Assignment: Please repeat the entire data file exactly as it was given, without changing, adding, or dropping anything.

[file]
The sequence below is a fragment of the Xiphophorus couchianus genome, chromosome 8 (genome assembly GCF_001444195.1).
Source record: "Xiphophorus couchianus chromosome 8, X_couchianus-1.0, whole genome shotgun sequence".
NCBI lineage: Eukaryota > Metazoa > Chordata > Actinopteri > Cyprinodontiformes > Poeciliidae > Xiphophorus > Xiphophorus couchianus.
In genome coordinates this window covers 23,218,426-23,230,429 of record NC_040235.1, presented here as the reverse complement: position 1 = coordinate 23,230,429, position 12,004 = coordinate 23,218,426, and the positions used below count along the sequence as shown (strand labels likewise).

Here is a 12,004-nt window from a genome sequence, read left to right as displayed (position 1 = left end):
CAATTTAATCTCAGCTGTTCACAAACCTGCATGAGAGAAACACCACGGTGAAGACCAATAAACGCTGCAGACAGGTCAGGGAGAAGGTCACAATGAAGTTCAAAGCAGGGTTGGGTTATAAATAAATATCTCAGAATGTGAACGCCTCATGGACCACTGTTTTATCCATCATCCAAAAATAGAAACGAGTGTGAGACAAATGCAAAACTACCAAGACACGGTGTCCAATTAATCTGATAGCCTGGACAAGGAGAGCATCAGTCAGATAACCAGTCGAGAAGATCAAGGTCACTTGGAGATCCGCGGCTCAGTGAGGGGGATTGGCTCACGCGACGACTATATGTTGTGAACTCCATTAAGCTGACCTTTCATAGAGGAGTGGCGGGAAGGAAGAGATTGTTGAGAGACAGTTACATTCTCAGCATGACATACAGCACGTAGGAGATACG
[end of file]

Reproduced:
The sequence below is a fragment of the Xiphophorus couchianus genome, chromosome 8 (genome assembly GCF_001444195.1).
Source record: "Xiphophorus couchianus chromosome 8, X_couchianus-1.0, whole genome shotgun sequence".
NCBI lineage: Eukaryota > Metazoa > Chordata > Actinopteri > Cyprinodontiformes > Poeciliidae > Xiphophorus > Xiphophorus couchianus.
In genome coordinates this window covers 23,218,426-23,230,429 of record NC_040235.1, presented here as the reverse complement: position 1 = coordinate 23,230,429, position 12,004 = coordinate 23,218,426, and the positions used below count along the sequence as shown (strand labels likewise).

Here is a 12,004-nt window from a genome sequence, read left to right as displayed (position 1 = left end):
CAATTTAATCTCAGCTGTTCACAAACCTGCATGAGAGAAACACCACGGTGAAGACCAATAAACGCTGCAGACAGGTCAGGGAGAAGGTCACAATGAAGTTCAAAGCAGGGTTGGGTTATAAATAAATATCTCAGAATGTGAACGCCTCATGGACCACTGTTTTATCCATCATCCAAAAATAGAAACGAGTGTGAGACAAATGCAAAACTACCAAGACACGGTGTCCAATTAATCTGATAGCCTGGACAAGGAGAGCATCAGTCAGATAACCAGTCGAGAAGATCAAGGTCACTTGGAGATCCGCGGCTCAGTGAGGGGGATTGGCTCACGCGACGACTATATGTTGTGAACTCCATTAAGCTGACCTTTCATAGAGGAGTGGCGGGAAGGAAGAGATTGTTGAGAGACAGTTACATTCTCAGCATGACATACAGCACGTAGGAGATACG